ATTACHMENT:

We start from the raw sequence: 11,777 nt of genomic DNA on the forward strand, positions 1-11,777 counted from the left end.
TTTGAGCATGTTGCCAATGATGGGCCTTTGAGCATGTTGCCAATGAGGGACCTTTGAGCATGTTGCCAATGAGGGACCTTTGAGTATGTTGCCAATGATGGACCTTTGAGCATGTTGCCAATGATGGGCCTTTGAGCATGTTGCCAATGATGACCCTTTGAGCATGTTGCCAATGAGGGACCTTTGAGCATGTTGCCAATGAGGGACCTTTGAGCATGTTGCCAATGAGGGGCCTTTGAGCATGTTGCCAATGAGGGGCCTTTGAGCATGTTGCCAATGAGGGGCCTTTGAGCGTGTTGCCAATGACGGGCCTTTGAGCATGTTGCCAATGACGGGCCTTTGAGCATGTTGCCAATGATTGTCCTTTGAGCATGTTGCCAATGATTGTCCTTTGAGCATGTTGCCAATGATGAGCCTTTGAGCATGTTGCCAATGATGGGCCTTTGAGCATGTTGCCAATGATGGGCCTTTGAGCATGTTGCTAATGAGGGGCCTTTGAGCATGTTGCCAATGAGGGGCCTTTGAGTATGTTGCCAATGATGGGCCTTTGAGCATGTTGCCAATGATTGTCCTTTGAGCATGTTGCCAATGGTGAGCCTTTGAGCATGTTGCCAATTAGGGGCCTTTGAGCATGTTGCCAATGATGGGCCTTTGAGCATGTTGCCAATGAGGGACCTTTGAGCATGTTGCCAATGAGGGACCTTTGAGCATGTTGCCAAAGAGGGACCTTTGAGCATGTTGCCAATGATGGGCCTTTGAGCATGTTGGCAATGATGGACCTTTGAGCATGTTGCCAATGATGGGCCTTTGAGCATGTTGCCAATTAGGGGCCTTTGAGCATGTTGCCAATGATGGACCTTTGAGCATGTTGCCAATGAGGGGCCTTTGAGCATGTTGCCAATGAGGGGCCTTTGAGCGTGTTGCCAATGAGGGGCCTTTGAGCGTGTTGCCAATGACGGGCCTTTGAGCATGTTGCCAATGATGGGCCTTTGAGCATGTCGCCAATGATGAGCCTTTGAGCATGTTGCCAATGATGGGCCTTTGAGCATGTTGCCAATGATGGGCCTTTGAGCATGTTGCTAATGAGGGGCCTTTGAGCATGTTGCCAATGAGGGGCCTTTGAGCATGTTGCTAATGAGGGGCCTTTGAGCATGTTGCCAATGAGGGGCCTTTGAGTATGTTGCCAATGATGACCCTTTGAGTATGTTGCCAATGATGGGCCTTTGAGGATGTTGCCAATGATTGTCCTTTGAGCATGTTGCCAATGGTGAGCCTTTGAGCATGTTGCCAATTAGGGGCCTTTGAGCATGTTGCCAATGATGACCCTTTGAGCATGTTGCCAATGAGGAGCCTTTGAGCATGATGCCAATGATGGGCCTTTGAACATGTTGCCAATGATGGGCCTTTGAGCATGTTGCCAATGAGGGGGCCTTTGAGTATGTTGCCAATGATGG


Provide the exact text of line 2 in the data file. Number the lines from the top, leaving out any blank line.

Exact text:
TTTGAGCATGTTGCCAATGATGGGCCTTTGAGCATGTTGCCAATGAGGGACCTTTGAGCATGTTGCCAATGAGGGACCTTTGAGTATGTTGCCAATGATGGACCTTTGAGCATGTTGCCAATGATGGGCCTTTGAGCATGTTGCCAATGATGACCCTTTGAGCATGTTGCCAATGAGGGACCTTTGAGCATGTTGCCAATGAGGGACCTTTGAGCATGTTGCCAATGAGGGGCCTTTGAGCATGTTGCCAATGAGGGGCCTTTGAGCATGTTGCCAATGAGGGGCCTTTGAGCGTGTTGCCAATGACGGGCCTTTGAGCATGTTGCCAATGACGGGCCTTTGAGCATGTTGCCAATGATTGTCCTTTGAGCATGTTGCCAATGATTGTCCTTTGAGCATGTTGCCAATGATGAGCCTTTGAGCATGTTGCCAATGATGGGCCTTTGAGCATGTTGCCAATGATGGGCCTTTGAGCATGTTGCTAATGAGGGGCCTTTGAGCATGTTGCCAATGAGGGGCCTTTGAGTATGTTGCCAATGATGGGCCTTTGAGCATGTTGCCAATGATTGTCCTTTGAGCATGTTGCCAATGGTGAGCCTTTGAGCATGTTGCCAATTAGGGGCCTTTGAGCATGTTGCCAATGATGGGCCTTTGAGCATGTTGCCAATGAGGGACCTTTGAGCATGTTGCCAATGAGGGACCTTTGAGCATGTTGCCAAAGAGGGACCTTTGAGCATGTTGCCAATGATGGGCCTTTGAGCATGTTGGCAATGATGGACCTTTGAGCATGTTGCCAATGATGGGCCTTTGAGCATGTTGCCAATTAGGGGCCTTTGAGCATGTTGCCAATGATGGACCTTTGAGCATGTTGCCAATGAGGGGCCTTTGAGCATGTTGCCAATGAGGGGCCTTTGAGCGTGTTGCCAATGAGGGGCCTTTGAGCGTGTTGCCAATGACGGGCCTTTGAGCATGTTGCCAATGATGGGCCTTTGAGCATGTCGCCAATGATGAGCCTTTGAGCATGTTGCCAATGATGGGCCTTTGAGCATGTTGCCAATGATGGGCCTTTGAGCATGTTGCTAATGAGGGGCCTTTGAGCATGTTGCCAATGAGGGGCCTTTGAGCATGTTGCTAATGAGGGGCCTTTGAGCATGTTGCCAATGAGGGGCCTTTGAGTATGTTGCCAATGATGACCCTTTGAGTATGTTGCCAATGATGGGCCTTTGAGGATGTTGCCAATGATTGTCCTTTGAGCATGTTGCCAATGGTGAGCCTTTGAGCATGTTGCCAATTAGGGGCCTTTGAGCATGTTGCCAATGATGACCCTTTGAGCATGTTGCCAATGAGGAGCCTTTGAGCATGATGCCAATGATGGGCCTTTGAACATGTTGCCAATGATGGGCCTTTGAGCATGTTGCCAATGAGGGGGCCTTTGAGTATGTTGCCAATGATGG